|Name:||Charles F. Kettering|
|Birth Day:||August 29, 1876|
|Death Date:||Nov 25, 1958 (age 82)|
Founder of the Delco automotive electronics company and the head of research at General Motors. Charles F. Kettering gave cars the first electrical starter and leaded gas.
As per our current Database, Charles F. Kettering died on Nov 25, 1958 (age 82).
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Charles F. Kettering graduated from The Ohio State University in 1904, and he joined the National Cash Register Company, supervising the development of the electrically operated cash register.
He took classes at The College of Wooster, before transferring to The Ohio State University. He was a member of the Delta Upsilon fraternity. Eye problems forced him to withdraw, and he took a job as foreman of a telephone line crew. At first, the termination of his studies caused him to be depressed. Then he found ways to apply his electrical engineering skills on the job, and his spirits revived. He also met his future wife, Olive Williams. When his eye condition improved, he was able to return to his studies and graduated from OSU in 1904 with an electrical engineering degree.
Kettering married Olive Williams of Ashland, Ohio, on August 1, 1905. Their only child, Eugene Williams Kettering, was born on April 20, 1908. Eugene W. Kettering joined Winton Engine in 1930, which was acquired by General Motors and was eventually incorporated into the General Motors Electro-Motive Division (EMD). The younger Kettering became a central figure in the development of the EMD 567 and the Detroit Diesel 6-71, serving at EMD until his retirement in 1960.
Kettering was hired directly out of school to head the research laboratory at National Cash Register (later known as NCR Corporation). Kettering invented an easy credit approval system, a precursor to today's credit cards, and the electric cash register in 1906, which made ringing up sales physically much easier for sales clerks. Kettering distinguished himself as a practical inventor. As he said, "I didn't hang around much with other inventors and the executive fellows. I lived with the sales gang. They had some real notion of what people wanted." During his five years at NCR, from 1904 to 1909, Kettering secured 23 patents for NCR. He attributed his success to a good amount of luck but added, "I notice the harder I work, the luckier I get."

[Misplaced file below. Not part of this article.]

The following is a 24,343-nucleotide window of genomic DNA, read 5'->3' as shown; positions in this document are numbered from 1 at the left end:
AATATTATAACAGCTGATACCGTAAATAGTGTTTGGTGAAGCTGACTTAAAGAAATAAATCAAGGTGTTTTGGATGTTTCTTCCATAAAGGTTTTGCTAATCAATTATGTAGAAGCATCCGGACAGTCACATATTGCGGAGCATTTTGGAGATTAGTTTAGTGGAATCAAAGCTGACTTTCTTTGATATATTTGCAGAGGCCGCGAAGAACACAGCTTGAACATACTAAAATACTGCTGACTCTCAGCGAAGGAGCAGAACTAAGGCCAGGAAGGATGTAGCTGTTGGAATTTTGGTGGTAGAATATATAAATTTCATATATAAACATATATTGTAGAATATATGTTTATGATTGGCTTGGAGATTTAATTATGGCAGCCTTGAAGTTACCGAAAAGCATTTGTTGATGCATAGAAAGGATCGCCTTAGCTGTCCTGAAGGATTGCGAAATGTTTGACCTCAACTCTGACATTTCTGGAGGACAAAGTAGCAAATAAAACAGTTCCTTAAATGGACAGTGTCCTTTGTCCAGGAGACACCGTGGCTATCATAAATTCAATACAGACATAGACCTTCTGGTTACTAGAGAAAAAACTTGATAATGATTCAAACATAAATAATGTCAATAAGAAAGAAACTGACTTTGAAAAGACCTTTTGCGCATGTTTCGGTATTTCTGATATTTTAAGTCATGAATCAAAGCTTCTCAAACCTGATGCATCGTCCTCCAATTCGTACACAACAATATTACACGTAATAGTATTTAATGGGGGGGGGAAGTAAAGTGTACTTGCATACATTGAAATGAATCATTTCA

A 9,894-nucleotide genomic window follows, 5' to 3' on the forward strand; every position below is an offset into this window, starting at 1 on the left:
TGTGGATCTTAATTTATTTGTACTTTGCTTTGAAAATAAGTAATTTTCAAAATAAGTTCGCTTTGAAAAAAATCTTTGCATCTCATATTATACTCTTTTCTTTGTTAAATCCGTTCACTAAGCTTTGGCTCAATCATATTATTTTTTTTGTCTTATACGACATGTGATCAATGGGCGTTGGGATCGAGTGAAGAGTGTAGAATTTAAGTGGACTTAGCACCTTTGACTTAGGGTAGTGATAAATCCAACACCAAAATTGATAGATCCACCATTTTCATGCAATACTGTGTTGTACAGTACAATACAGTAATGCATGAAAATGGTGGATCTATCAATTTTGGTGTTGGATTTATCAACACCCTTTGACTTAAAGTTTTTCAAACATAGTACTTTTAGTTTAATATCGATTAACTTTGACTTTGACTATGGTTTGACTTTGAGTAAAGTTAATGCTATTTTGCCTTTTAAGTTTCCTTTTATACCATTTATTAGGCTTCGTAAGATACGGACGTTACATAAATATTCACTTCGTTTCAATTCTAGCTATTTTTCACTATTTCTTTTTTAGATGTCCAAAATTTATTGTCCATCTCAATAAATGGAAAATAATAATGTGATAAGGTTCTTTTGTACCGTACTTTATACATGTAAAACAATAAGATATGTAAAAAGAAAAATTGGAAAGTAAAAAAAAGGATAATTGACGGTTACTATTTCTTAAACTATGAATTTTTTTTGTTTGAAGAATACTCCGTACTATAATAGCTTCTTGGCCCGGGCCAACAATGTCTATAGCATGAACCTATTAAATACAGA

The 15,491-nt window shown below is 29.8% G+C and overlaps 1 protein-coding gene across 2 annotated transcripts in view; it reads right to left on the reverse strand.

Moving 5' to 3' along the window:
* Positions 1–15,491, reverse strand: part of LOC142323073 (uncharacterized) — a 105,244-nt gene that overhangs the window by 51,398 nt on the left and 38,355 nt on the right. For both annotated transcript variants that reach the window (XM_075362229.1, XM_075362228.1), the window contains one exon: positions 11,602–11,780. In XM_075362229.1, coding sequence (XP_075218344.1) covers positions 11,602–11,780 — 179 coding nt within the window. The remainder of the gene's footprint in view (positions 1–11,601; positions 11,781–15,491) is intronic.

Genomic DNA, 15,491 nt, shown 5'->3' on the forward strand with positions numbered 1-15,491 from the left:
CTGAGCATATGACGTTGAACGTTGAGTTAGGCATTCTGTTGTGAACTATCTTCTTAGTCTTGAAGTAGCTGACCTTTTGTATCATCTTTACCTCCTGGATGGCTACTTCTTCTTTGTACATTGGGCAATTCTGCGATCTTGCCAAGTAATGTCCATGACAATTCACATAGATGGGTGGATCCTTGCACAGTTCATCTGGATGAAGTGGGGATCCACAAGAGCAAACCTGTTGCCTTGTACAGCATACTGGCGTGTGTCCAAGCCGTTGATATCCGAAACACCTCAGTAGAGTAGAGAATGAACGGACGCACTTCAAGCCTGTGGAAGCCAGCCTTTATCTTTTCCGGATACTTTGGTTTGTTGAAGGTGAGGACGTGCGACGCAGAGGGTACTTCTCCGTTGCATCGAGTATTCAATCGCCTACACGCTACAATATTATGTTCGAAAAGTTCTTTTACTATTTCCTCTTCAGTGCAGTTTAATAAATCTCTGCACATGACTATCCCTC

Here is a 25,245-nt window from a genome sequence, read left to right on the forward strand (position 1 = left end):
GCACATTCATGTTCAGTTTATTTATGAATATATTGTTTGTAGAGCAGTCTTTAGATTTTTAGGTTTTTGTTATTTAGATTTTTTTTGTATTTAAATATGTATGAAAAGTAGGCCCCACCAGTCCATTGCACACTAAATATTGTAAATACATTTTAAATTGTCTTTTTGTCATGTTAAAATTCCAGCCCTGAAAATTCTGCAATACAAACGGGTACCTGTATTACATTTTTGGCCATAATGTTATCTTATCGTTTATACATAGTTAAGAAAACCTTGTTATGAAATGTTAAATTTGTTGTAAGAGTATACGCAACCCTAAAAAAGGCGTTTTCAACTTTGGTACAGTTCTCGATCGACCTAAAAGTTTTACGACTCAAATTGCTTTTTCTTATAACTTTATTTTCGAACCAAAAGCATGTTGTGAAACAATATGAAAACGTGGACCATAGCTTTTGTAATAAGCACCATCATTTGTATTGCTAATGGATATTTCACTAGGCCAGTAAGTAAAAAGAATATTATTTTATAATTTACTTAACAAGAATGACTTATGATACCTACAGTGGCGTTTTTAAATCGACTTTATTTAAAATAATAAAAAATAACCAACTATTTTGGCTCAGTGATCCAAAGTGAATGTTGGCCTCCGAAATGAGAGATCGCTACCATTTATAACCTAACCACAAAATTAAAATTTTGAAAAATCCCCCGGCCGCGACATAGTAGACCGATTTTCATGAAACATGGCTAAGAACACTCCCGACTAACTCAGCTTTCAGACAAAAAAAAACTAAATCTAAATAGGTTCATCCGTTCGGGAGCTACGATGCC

Beginning in 1907, his NCR colleague Edward A. Deeds convinced Kettering to develop improvements for the automobile. Deeds and Kettering invited other NCR engineers, including Harold E. Talbott, to join them nights and weekends in their tinkering at Deeds's barn. They became known as the "Barn Gang," and Kettering was called Boss Ket. Their first goal was to find a replacement for the magneto. In 1909, Kettering resigned from NCR to work full-time on automotive developments, and the group incorporated as Dayton Engineering Laboratories Company, or Delco.
Kettering held 186 U.S. patents. He invented the all-electric starting, ignition, and lighting system for automobiles. Electric starters replaced crank (manual) starting of automobiles. First incorporated in the 1912 Cadillac, all-electric starting aided in the growth of the US auto industry by making the automobile easy for anyone to start. Other patents included a portable lighting system and an incubator for premature infants. His engine-driven generator was combined with storage batteries to form a "Delco Plant", providing an electrical power for farmsteads and other locations far from the electrical power grid.
Kettering's key insight lay in devising an electrical system performing the three functions it still serves in modern cars: starter; producer of spark for ignition; and source of current for lighting. Leland ordered 12,000 self-starters for his 1912 models; Delco had to then transition from its research and development activities to production. The invention won a Dewar Trophy in 1913.
Kettering helped found the Engineers Club of Dayton in 1914.
In 1914, Flxible Sidecar Company was incorporated with the help of Kettering, who then became president of the company and joined the board of directors. Kettering provided significant funding for the company in its early years, particularly after 1916, when Kettering sold his firm, the Dayton Engineering Laboratories Company (Delco), to United Motors for $2.5 million. Kettering continued to serve as president of Flxible until he became chairman of the board in 1940, a position that he held until his death in 1958.